Saturday, December 25, 2010

Linux RAM Drive

While developing software I occasionally have the need for a RAM drive. There are many reasons and situations where this comes in handy. Usually I use it to store temporary data files, that I can read/write to much faster since they now reside in RAM instead of on the hard drive. The reason is physics. Its faster to read and work on files stored in RAM than it is for a seek/read on the hard drive.

The way it works is simple. You create a folder to be your "RAM drive" - this is the directory that will be stored in RAM. Then you mount the directory as a "tmpfs" and specify the amount of system memory this new RAM drive will occupy. If you want to copy a file or work with a data file from a script in the RAM drive, place it in this directory and work with it the same way you would normally.

Here's the commands to create a directory, then mount it as a tmpfs (RAM drive).

mkdir -p /home/user/Desktop/ramdrive
mount -t tmpfs -o size=500M,mode=0777 tmpfs /home/user/Desktop/ramdrive

As you can see, the mounted RAM drive is 500Mb, and set to 777 mode (accessable and executable by anyone) - once the RAM drive is dismounted, all files within it are gone. Make sure to copy them out when you're done using it.

You can also drastically increase the speed at which Apache serves up your web pages using this method.

To test this on your LAMP create the RAM drive inside /var/www and test the speed of loading those pages as compared to files read from the hard disk.

Computer Biology

MySQL Commands

Some useful MySQL commands:

Alter a table to create a fulltext index of the columns specified..
ALTER TABLE tablename ADD FULLTEXT(column1, column2);

Search a fulltext index, using query expansion which increases relevancy but decreases the speed of the query. Further speed up the query by limiting the result set to 10 results.
SELECT * FROM tablename WHERE MATCH(column1,column2,column3) AGAINST('Search Phrase' WITH QUERY EXPANSION) LIMIT 10;

To import data from a text file into a MySQL database, assuming the text file is a list with each new record on a new line. For example:
Number One
Thing number 2
and a Third
Use the following MySQL command:
LOAD DATA INFILE '/home/user/Desktop/file.txt' INTO TABLE tablename (column1);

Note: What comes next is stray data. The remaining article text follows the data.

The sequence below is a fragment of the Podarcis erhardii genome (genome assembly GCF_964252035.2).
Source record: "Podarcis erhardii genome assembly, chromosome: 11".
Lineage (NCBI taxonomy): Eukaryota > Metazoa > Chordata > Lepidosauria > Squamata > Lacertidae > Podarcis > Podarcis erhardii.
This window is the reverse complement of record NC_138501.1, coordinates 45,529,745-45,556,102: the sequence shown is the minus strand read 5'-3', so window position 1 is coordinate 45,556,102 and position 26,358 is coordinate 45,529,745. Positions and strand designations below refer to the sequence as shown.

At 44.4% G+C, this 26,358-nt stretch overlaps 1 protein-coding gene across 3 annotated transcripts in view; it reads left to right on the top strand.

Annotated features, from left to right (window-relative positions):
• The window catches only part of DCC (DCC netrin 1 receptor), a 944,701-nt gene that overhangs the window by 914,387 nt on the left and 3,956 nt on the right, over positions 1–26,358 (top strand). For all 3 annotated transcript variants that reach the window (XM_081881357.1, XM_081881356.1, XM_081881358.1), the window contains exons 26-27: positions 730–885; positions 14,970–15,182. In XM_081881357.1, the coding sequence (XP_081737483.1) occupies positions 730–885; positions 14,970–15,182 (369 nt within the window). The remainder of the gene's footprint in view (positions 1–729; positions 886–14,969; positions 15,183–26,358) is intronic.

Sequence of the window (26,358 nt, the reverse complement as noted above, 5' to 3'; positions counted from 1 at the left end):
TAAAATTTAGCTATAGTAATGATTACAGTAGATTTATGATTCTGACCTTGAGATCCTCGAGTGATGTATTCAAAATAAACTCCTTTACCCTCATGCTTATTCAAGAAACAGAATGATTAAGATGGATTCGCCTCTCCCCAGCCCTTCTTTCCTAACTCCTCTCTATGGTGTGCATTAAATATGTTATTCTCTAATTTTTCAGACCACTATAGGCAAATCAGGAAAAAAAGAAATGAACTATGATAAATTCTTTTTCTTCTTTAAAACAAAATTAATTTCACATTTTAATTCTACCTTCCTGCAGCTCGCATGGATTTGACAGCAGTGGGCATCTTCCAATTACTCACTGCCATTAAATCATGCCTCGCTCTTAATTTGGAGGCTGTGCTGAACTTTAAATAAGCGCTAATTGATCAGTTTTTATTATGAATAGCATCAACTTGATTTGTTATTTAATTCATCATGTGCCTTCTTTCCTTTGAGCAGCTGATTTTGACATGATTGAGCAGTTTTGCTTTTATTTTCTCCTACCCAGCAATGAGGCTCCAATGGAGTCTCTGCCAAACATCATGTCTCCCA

This import will only work on a database that is already setup with the proper column settings and data type.

Execute MySQL query from a bash shell script:


somevar=`echo "select column1 from testtable where idkey='5'" | mysql -h $IP_ADDR -u $USER_NAME -p$PASSWD $TABLE_NAME `

echo $somevar

Notes on the above bash script: You can replace the MySQL query in the script with any MySQL command.

Dont forget about the ticks ( ` ` ) that encapsulate the commands inside. This is a useful trick that took me a while to research and figure out. I wanted to set a variable to the results of some commands and found that you need to use the ` ` , not the ' (single quote) this tick shares the same key as the tilde key, to the left of the 1 key.

To view any query that may be hung up or taking a long time to execute:

show full processlist

This will display a table of the MySQL processes running, the process ID, and the Status.

If you find a rogue or otherwise not needed query you can kill that process ID using:

kill 1234
Where 1234 is the process ID that you want to end.

More coming soon.

Friday, December 10, 2010

LAMP Server Stack

Setting up a Linux Apache MySQL PHP (LAMP) server requires a few commands to get you up and running.

If you run Ubuntu or Debain - this is how I got started (Ubuntu 10.04) ; Open a terminal and run:
sudo apt-get install php5 php5-mysql mysql-server mysql-client mysql-query-browser apache2

As you can see from the list above, this command will install the following programs:
  • PHP ver 5
  • PHP MySQL Module
  • MySQL Server
  • MySQL Client
  • MySQL Query Browser GUI
  • Apache 2 Web server

During the MySQL install you will be asked to create a password for the MySQL root user. Remember this username/password.

Verify Apache is Operational

When the install finishes; Browse to http://localhost/ and look for the infamous  

"It Works!"

message. If you see this, Apache is up and running properly.

Verify PHP is Operational

Build yourself a file called test.php with the following code in it:
Save the file test.php in /var/www/ - this is the default local directory where Apache serves up your web documents.

Open a browser and enter the address: http://localhost/test.php

This should display a long page containing version information and current configuration of PHP.

This means that the file was executed properly and PHP is working.

Verify MySQL Server is Operational

From the terminal type:
mysql -u root -p
This command runs mysql as user (-u) root with a password of...(-p) You will be prompted to enter a password. This is the root MySQL password created when installing MySQL.

If you correctly enter the password you will be taken to the mysql> command prompt.

MySQL is working. Type: quit

Congratulations, you now have a LAMP server stack at your service!